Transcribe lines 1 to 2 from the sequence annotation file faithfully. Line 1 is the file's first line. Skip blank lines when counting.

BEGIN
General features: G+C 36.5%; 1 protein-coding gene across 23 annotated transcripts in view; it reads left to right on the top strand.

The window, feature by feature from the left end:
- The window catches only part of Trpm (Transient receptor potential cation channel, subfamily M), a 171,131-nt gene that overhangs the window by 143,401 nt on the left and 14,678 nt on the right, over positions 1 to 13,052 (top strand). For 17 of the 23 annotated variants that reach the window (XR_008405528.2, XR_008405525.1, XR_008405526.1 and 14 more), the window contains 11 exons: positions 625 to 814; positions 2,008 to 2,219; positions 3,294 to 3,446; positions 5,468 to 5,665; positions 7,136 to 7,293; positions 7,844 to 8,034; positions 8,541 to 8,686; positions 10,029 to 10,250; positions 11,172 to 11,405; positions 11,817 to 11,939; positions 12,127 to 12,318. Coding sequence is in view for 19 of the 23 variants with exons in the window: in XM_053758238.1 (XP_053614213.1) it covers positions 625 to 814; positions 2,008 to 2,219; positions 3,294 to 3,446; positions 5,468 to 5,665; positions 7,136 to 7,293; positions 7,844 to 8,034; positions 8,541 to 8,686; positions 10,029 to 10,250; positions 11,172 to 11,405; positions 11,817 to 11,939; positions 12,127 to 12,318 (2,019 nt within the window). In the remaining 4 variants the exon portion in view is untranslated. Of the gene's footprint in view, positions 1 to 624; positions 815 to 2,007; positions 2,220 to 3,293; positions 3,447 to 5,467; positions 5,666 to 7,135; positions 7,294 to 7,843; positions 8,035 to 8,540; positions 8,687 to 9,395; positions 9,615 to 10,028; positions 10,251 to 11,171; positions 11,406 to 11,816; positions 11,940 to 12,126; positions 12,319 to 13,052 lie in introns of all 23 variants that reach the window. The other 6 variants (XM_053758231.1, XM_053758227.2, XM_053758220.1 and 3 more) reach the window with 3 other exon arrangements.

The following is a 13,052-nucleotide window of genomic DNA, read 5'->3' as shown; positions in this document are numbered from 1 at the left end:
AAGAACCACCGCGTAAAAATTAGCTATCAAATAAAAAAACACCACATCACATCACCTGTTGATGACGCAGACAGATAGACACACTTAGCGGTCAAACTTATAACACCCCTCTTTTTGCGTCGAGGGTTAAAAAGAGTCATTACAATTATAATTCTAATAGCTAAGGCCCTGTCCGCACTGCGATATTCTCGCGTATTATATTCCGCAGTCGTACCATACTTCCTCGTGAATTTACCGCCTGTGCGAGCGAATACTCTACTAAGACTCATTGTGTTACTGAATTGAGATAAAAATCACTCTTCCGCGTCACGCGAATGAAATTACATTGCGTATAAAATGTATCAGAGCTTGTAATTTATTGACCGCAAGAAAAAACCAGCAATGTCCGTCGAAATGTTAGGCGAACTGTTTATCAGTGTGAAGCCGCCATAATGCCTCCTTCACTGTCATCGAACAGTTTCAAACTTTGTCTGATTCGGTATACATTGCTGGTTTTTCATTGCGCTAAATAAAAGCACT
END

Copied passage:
General features: G+C 36.5%; 1 protein-coding gene across 23 annotated transcripts in view; it reads left to right on the top strand.

The window, feature by feature from the left end: